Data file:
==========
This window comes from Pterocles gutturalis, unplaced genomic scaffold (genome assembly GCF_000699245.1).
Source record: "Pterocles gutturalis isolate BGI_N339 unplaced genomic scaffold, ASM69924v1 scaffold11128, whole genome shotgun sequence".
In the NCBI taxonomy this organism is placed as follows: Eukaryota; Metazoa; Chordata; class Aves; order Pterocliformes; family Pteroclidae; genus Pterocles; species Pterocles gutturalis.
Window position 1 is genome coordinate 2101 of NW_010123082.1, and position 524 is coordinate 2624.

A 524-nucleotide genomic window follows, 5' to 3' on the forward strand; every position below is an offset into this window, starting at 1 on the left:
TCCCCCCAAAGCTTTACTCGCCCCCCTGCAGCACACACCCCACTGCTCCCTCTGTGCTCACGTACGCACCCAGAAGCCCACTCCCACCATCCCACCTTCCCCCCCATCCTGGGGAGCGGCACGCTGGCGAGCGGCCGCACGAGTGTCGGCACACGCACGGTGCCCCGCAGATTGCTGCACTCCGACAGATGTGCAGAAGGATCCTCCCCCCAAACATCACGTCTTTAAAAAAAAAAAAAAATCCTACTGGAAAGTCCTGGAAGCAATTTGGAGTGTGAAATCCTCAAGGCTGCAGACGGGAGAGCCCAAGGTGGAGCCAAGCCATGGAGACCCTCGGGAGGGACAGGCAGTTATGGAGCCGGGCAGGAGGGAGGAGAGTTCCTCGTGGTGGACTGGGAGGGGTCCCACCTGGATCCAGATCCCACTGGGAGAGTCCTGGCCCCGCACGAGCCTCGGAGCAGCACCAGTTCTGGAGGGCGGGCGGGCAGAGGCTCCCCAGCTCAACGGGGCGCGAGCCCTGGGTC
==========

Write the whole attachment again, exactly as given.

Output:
This window comes from Pterocles gutturalis, unplaced genomic scaffold (genome assembly GCF_000699245.1).
Source record: "Pterocles gutturalis isolate BGI_N339 unplaced genomic scaffold, ASM69924v1 scaffold11128, whole genome shotgun sequence".
In the NCBI taxonomy this organism is placed as follows: Eukaryota; Metazoa; Chordata; class Aves; order Pterocliformes; family Pteroclidae; genus Pterocles; species Pterocles gutturalis.
Window position 1 is genome coordinate 2101 of NW_010123082.1, and position 524 is coordinate 2624.

A 524-nucleotide genomic window follows, 5' to 3' on the forward strand; every position below is an offset into this window, starting at 1 on the left:
TCCCCCCAAAGCTTTACTCGCCCCCCTGCAGCACACACCCCACTGCTCCCTCTGTGCTCACGTACGCACCCAGAAGCCCACTCCCACCATCCCACCTTCCCCCCCATCCTGGGGAGCGGCACGCTGGCGAGCGGCCGCACGAGTGTCGGCACACGCACGGTGCCCCGCAGATTGCTGCACTCCGACAGATGTGCAGAAGGATCCTCCCCCCAAACATCACGTCTTTAAAAAAAAAAAAAAATCCTACTGGAAAGTCCTGGAAGCAATTTGGAGTGTGAAATCCTCAAGGCTGCAGACGGGAGAGCCCAAGGTGGAGCCAAGCCATGGAGACCCTCGGGAGGGACAGGCAGTTATGGAGCCGGGCAGGAGGGAGGAGAGTTCCTCGTGGTGGACTGGGAGGGGTCCCACCTGGATCCAGATCCCACTGGGAGAGTCCTGGCCCCGCACGAGCCTCGGAGCAGCACCAGTTCTGGAGGGCGGGCGGGCAGAGGCTCCCCAGCTCAACGGGGCGCGAGCCCTGGGTC